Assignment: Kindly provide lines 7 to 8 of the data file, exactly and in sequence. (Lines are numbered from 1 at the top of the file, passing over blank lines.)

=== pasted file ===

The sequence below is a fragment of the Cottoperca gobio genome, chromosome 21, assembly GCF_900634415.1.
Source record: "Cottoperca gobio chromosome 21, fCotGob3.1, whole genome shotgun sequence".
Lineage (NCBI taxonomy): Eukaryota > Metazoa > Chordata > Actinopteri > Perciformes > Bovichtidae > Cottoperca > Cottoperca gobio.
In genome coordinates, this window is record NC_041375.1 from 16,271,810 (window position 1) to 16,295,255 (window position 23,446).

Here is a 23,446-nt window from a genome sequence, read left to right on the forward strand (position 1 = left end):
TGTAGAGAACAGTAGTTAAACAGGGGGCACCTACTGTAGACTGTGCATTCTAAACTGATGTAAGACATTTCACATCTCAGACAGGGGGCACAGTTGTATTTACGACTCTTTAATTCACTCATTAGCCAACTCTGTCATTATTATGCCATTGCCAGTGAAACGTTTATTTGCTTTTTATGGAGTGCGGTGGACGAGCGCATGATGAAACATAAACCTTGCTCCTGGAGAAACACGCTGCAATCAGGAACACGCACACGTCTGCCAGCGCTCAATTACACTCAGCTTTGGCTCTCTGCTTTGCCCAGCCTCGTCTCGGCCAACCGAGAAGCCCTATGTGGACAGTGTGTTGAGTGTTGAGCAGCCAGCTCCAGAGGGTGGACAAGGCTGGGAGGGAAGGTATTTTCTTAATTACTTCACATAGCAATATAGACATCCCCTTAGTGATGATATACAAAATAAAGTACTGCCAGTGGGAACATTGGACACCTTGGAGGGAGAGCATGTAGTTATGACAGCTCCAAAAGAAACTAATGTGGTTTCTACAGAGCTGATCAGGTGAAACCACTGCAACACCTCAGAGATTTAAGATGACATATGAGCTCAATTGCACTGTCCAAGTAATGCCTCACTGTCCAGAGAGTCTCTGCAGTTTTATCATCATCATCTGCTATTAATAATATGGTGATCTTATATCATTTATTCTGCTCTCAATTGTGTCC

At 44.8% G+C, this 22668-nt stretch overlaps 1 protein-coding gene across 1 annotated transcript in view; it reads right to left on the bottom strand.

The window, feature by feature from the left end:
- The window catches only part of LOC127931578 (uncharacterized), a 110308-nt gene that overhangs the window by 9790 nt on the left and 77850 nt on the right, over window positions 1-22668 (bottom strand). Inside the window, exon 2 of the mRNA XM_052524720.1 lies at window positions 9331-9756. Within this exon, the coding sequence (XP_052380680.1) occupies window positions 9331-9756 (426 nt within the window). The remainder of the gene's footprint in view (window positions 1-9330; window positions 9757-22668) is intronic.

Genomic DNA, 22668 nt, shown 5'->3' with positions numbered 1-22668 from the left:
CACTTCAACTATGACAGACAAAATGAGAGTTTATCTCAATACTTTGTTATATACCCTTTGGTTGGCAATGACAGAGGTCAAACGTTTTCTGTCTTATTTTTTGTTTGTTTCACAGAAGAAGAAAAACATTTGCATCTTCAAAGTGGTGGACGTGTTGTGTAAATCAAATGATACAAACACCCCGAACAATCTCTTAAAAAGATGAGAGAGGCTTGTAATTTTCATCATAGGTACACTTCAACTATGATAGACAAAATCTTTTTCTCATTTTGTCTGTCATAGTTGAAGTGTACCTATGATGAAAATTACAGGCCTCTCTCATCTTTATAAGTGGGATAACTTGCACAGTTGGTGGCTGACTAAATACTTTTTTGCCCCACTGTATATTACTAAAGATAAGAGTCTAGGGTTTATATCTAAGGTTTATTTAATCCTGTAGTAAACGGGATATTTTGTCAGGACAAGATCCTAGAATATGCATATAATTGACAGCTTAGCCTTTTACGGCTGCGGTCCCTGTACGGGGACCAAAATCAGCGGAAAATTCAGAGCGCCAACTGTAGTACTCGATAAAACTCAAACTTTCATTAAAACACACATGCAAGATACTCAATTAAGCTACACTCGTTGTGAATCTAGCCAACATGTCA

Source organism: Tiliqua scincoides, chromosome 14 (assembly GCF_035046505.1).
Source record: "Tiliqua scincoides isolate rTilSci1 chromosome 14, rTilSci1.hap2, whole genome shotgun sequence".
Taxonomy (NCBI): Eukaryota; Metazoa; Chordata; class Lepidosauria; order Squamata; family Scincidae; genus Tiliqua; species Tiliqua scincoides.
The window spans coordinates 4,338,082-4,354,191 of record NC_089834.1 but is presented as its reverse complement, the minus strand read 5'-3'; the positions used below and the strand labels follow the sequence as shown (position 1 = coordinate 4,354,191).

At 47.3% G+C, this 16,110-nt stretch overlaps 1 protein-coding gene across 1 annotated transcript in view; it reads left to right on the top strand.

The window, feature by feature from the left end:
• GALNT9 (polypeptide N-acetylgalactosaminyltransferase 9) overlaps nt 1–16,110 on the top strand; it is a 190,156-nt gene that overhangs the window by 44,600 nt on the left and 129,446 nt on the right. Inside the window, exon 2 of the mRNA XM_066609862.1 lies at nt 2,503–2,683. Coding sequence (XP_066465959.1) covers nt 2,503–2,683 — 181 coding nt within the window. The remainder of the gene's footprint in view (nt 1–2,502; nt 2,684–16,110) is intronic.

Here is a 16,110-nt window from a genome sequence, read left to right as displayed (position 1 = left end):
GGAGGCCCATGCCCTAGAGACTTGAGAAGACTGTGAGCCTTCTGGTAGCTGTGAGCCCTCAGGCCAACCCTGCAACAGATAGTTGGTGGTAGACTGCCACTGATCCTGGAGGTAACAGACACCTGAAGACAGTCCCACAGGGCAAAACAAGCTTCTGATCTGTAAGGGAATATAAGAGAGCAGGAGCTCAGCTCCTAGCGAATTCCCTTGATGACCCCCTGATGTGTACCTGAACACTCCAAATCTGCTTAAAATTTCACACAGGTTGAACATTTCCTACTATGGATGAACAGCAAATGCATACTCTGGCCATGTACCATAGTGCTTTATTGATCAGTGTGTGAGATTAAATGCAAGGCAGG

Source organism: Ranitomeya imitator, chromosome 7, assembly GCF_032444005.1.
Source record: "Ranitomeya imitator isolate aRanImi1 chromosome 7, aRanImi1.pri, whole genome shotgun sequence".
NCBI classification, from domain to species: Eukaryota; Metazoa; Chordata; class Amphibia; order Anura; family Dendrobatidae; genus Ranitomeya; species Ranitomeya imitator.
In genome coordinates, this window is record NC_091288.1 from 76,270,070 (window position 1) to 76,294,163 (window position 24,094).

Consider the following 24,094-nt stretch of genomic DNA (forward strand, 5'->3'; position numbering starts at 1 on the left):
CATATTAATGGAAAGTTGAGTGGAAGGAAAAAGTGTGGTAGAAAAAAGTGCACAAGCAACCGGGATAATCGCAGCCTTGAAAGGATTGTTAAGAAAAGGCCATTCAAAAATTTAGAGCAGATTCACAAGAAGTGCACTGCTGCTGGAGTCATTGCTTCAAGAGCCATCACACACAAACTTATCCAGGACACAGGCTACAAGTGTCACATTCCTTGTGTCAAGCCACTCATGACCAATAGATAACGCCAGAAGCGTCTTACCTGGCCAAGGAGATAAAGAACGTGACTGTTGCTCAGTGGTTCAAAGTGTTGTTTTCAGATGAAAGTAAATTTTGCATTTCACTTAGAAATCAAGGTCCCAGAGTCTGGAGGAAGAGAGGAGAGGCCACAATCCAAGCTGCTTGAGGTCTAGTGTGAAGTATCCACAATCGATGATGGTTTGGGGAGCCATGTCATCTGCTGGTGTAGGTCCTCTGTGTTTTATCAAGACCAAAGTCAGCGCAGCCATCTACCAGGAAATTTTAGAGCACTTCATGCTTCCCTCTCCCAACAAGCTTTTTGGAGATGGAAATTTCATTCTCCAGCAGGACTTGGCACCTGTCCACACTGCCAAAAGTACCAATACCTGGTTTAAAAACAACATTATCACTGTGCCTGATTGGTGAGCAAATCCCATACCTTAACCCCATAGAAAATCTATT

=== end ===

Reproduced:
At 44.8% G+C, this 22668-nt stretch overlaps 1 protein-coding gene across 1 annotated transcript in view; it reads right to left on the bottom strand.

The window, feature by feature from the left end: